Think back to when you were a kid, and the challenges you may have faced growing up. If, like me, you are part of the Baby Boomer generation, you grew up through the civil rights and anti-war protests of the 1960s, a decade marked by massive social upheaval.
Yet everything we faced then pales in comparison to the crazy world our grandkids are growing up in today.
Most of us experienced bullying. Today’s kids face the added ugliness and inhumanity of online bullying, driving some to attempt or commit suicide in despair.
We remember when National Guard soldiers shot and killed four unarmed Kent State students and wounded nine more. Today kids in elementary school through college go off to class each day wondering if they might be the next victims of wanton gun violence.
We experienced families coming apart due to rising divorce rates. Children today face disintegrating families due to the continuing breakdown of personal morality, the opioid crisis, and the effects of poverty that still grips millions of Americans more than 58 years after President Lyndon Johnson declared a “War on Poverty.”
Through all these challenges and many others, grandkids need their grandparents more than ever before.
And across America, grandparents, retirees, and Baby Boomers are stepping up to fill the gap. Many of us haven’t lost the youthful idealism of our formative years, and we are looking for ways to channel it to help our own families and communities.
Loving my grandkids, and witnessing my granddaughter Clara’s courageous battle against brain cancer, inspired me to start Bridge to a Cure Foundation. We aim to tear down the deadly barriers that impede the search for effective treatments and cures, not only for cancer but also for other chronic and prevalent childhood diseases.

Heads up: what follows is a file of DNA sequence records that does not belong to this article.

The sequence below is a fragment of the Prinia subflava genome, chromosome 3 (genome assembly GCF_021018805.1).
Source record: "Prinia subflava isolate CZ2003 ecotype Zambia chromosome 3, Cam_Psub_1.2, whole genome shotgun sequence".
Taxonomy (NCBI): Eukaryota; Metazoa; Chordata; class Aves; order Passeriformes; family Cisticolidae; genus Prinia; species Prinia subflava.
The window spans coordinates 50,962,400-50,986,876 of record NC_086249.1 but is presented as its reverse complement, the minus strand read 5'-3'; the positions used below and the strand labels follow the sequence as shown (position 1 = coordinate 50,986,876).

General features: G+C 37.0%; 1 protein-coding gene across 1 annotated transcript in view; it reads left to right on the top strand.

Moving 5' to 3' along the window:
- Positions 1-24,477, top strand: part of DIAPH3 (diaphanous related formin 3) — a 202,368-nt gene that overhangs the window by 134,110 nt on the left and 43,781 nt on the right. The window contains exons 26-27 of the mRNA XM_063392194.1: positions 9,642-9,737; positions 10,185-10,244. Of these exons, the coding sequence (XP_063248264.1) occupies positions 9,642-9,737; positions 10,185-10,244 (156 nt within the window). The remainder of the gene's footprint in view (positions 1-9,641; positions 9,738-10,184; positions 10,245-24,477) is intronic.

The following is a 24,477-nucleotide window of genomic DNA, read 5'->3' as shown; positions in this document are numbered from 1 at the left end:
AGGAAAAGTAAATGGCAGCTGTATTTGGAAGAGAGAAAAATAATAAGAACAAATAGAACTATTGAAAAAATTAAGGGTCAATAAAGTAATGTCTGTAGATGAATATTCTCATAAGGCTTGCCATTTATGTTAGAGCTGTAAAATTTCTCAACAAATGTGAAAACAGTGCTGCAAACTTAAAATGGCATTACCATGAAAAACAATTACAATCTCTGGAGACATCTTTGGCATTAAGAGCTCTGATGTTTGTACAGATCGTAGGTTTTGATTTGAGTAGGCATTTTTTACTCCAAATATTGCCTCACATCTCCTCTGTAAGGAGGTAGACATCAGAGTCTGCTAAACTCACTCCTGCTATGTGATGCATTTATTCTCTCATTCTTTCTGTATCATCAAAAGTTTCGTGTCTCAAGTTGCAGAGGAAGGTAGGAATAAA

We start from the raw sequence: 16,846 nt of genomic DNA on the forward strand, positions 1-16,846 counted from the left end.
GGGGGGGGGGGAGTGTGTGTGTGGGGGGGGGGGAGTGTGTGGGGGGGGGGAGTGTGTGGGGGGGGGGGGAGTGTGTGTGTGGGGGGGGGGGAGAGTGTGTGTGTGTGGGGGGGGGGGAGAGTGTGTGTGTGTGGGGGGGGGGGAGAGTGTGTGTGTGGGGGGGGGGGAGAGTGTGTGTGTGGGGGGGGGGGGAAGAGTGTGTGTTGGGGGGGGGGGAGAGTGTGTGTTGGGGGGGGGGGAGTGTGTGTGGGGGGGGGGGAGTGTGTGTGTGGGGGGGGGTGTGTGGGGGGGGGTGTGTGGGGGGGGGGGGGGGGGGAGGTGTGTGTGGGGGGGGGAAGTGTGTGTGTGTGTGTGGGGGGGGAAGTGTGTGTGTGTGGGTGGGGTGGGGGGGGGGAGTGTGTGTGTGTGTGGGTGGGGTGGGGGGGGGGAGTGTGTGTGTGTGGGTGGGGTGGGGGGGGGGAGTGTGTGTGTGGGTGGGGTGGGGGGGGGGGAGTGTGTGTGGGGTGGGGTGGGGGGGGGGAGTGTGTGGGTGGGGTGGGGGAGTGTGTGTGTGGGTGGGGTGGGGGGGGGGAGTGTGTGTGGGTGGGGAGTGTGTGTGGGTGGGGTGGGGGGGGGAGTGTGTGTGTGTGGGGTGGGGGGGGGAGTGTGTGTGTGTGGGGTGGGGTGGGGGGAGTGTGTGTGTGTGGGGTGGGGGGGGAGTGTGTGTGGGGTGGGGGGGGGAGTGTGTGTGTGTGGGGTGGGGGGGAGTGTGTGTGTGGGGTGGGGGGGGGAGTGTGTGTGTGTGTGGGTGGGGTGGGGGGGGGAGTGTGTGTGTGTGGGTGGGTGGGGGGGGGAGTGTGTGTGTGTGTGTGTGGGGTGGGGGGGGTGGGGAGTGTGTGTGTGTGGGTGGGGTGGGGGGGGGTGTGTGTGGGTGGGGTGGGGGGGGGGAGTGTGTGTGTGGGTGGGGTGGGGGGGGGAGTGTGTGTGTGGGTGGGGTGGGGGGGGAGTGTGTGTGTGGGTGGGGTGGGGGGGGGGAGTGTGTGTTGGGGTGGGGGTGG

Caring and helping others facing life’s challenges was a motivating force for us in the ‘60s. So was changing the world, trying to make it a better place for all.
Making the world a better place for my grandchildren remains a particular interest of mine.
Governments, leaders, religions, corporations and other institutions are failing to reverse the decline in the global condition. Greed, poverty, corruption, fear, pollution, and broken families cast a shadow over the planet that grows darker with each year and each generation. A continuation of this trend is predictable and unsustainable.
It is time for change, a new approach.
It’s time for the private sector to step up and here’s how:
As grandfather, retiree, and Baby Boomer, I am calling on other members of my generation to step up to make a difference in the lives of kids today. I also want to get other grandparents sharing stories and ideas for how they are helping children in their communities.
Send me your stories so we can share ideas and inspire our fellow seniors to step up and help their grandkids and younger generations.